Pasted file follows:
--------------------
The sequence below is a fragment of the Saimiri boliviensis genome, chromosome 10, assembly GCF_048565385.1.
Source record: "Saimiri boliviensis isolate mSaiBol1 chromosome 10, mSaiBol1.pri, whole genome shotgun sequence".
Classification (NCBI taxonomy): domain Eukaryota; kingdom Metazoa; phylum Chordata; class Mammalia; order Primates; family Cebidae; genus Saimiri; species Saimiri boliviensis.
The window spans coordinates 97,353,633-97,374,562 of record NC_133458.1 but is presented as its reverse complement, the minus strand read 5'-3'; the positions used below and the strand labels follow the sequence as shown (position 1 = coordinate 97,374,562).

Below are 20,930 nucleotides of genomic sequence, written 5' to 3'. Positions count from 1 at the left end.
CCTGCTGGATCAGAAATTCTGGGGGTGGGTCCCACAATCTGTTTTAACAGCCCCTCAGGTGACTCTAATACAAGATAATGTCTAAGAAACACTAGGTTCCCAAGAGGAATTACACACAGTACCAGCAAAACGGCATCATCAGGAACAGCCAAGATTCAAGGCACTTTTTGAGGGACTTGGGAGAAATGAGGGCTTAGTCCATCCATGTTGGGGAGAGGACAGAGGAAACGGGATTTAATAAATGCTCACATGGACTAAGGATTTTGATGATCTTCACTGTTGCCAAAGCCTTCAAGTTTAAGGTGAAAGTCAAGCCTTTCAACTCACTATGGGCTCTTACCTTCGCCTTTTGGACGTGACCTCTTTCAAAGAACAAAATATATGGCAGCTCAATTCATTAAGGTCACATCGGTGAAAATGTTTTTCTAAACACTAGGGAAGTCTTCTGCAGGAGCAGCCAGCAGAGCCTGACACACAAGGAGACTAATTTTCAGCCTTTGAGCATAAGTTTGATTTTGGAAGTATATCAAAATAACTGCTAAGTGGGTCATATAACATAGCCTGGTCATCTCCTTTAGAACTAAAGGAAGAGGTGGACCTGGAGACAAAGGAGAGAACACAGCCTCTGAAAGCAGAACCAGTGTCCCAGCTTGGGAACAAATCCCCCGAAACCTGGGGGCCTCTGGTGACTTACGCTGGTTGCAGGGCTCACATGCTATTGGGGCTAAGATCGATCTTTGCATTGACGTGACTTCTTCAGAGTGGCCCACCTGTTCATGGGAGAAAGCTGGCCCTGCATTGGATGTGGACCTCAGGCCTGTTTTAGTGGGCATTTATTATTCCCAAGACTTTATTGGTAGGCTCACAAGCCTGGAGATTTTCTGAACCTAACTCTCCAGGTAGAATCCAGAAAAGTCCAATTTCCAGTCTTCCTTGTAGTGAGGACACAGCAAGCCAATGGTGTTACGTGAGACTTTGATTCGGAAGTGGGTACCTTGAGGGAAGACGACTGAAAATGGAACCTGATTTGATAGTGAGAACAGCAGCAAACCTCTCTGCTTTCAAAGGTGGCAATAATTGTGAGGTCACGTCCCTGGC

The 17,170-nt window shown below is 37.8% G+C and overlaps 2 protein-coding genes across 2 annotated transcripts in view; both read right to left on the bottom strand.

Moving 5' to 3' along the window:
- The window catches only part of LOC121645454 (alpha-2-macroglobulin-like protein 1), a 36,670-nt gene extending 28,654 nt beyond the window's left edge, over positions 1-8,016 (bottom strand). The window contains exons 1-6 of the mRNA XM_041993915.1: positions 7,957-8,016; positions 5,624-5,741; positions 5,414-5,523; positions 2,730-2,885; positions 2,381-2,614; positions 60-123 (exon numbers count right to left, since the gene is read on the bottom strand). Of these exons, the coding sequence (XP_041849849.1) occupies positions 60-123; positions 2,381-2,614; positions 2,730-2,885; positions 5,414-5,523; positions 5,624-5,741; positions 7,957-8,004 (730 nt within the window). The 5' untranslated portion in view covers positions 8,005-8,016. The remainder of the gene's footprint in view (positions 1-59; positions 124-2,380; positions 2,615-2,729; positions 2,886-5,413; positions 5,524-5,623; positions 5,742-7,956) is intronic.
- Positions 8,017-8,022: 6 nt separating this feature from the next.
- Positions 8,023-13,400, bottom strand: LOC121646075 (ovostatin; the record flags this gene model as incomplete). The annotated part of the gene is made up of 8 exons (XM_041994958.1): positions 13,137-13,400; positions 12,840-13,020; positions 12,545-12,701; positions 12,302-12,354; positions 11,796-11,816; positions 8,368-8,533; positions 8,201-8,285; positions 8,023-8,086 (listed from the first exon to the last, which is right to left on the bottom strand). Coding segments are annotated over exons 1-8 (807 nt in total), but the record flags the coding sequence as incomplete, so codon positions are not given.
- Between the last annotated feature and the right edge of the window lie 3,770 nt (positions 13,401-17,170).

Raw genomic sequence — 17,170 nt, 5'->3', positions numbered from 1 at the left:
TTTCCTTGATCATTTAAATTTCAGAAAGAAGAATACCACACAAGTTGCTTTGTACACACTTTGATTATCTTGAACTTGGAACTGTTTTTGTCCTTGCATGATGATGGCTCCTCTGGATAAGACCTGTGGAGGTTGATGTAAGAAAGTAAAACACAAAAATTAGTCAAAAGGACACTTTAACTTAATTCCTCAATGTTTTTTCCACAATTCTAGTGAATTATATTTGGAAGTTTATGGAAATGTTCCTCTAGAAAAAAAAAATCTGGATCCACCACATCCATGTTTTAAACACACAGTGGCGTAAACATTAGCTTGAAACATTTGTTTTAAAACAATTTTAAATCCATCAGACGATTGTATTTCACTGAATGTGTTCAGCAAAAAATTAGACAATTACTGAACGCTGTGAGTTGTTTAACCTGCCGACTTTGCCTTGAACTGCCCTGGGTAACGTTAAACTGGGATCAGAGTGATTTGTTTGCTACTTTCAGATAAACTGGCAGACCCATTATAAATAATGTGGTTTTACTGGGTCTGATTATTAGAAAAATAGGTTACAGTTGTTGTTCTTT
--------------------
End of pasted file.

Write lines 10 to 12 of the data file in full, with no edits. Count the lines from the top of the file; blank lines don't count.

- Positions 8,017-8,022: 6 nt separating this feature from the next.
- Positions 8,023-13,400, bottom strand: LOC121646075 (ovostatin; the record flags this gene model as incomplete). The annotated part of the gene is made up of 8 exons (XM_041994958.1): positions 13,137-13,400; positions 12,840-13,020; positions 12,545-12,701; positions 12,302-12,354; positions 11,796-11,816; positions 8,368-8,533; positions 8,201-8,285; positions 8,023-8,086 (listed from the first exon to the last, which is right to left on the bottom strand). Coding segments are annotated over exons 1-8 (807 nt in total), but the record flags the coding sequence as incomplete, so codon positions are not given.
- Between the last annotated feature and the right edge of the window lie 3,770 nt (positions 13,401-17,170).